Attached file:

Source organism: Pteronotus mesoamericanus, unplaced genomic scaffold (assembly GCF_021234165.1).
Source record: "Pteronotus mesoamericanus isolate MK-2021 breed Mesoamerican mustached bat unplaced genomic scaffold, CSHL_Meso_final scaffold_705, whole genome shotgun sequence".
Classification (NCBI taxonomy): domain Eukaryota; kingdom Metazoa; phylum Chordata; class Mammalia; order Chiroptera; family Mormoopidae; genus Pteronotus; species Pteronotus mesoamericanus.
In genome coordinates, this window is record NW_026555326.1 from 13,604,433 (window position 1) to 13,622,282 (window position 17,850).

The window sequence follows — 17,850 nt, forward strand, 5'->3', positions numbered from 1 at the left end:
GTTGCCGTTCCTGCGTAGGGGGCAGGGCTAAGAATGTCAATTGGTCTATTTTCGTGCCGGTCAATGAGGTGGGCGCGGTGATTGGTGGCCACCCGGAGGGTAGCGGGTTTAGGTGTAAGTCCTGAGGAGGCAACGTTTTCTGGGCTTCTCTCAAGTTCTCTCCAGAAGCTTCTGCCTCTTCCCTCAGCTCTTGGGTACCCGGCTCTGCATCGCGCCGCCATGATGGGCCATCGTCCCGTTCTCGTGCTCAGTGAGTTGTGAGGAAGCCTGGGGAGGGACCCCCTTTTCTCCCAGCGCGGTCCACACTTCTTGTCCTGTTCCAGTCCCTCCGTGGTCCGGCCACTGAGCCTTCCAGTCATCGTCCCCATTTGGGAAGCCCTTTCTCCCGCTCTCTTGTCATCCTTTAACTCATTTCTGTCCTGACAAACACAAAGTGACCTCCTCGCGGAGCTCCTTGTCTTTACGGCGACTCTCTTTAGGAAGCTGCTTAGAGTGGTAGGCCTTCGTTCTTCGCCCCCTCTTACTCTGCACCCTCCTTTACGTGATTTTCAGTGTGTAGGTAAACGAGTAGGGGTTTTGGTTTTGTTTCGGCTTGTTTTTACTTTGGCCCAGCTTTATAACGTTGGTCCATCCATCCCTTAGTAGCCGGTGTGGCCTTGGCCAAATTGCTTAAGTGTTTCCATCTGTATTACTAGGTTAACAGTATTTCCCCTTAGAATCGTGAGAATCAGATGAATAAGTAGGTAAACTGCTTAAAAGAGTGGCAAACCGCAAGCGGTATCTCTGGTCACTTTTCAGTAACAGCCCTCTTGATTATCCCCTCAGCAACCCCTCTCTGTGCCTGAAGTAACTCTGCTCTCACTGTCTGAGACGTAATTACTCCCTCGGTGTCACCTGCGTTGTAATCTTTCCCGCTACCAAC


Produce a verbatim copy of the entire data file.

Source organism: Pteronotus mesoamericanus, unplaced genomic scaffold (assembly GCF_021234165.1).
Source record: "Pteronotus mesoamericanus isolate MK-2021 breed Mesoamerican mustached bat unplaced genomic scaffold, CSHL_Meso_final scaffold_705, whole genome shotgun sequence".
Classification (NCBI taxonomy): domain Eukaryota; kingdom Metazoa; phylum Chordata; class Mammalia; order Chiroptera; family Mormoopidae; genus Pteronotus; species Pteronotus mesoamericanus.
In genome coordinates, this window is record NW_026555326.1 from 13,604,433 (window position 1) to 13,622,282 (window position 17,850).

The window sequence follows — 17,850 nt, forward strand, 5'->3', positions numbered from 1 at the left end:
GTTGCCGTTCCTGCGTAGGGGGCAGGGCTAAGAATGTCAATTGGTCTATTTTCGTGCCGGTCAATGAGGTGGGCGCGGTGATTGGTGGCCACCCGGAGGGTAGCGGGTTTAGGTGTAAGTCCTGAGGAGGCAACGTTTTCTGGGCTTCTCTCAAGTTCTCTCCAGAAGCTTCTGCCTCTTCCCTCAGCTCTTGGGTACCCGGCTCTGCATCGCGCCGCCATGATGGGCCATCGTCCCGTTCTCGTGCTCAGTGAGTTGTGAGGAAGCCTGGGGAGGGACCCCCTTTTCTCCCAGCGCGGTCCACACTTCTTGTCCTGTTCCAGTCCCTCCGTGGTCCGGCCACTGAGCCTTCCAGTCATCGTCCCCATTTGGGAAGCCCTTTCTCCCGCTCTCTTGTCATCCTTTAACTCATTTCTGTCCTGACAAACACAAAGTGACCTCCTCGCGGAGCTCCTTGTCTTTACGGCGACTCTCTTTAGGAAGCTGCTTAGAGTGGTAGGCCTTCGTTCTTCGCCCCCTCTTACTCTGCACCCTCCTTTACGTGATTTTCAGTGTGTAGGTAAACGAGTAGGGGTTTTGGTTTTGTTTCGGCTTGTTTTTACTTTGGCCCAGCTTTATAACGTTGGTCCATCCATCCCTTAGTAGCCGGTGTGGCCTTGGCCAAATTGCTTAAGTGTTTCCATCTGTATTACTAGGTTAACAGTATTTCCCCTTAGAATCGTGAGAATCAGATGAATAAGTAGGTAAACTGCTTAAAAGAGTGGCAAACCGCAAGCGGTATCTCTGGTCACTTTTCAGTAACAGCCCTCTTGATTATCCCCTCAGCAACCCCTCTCTGTGCCTGAAGTAACTCTGCTCTCACTGTCTGAGACGTAATTACTCCCTCGGTGTCACCTGCGTTGTAATCTTTCCCGCTACCAAC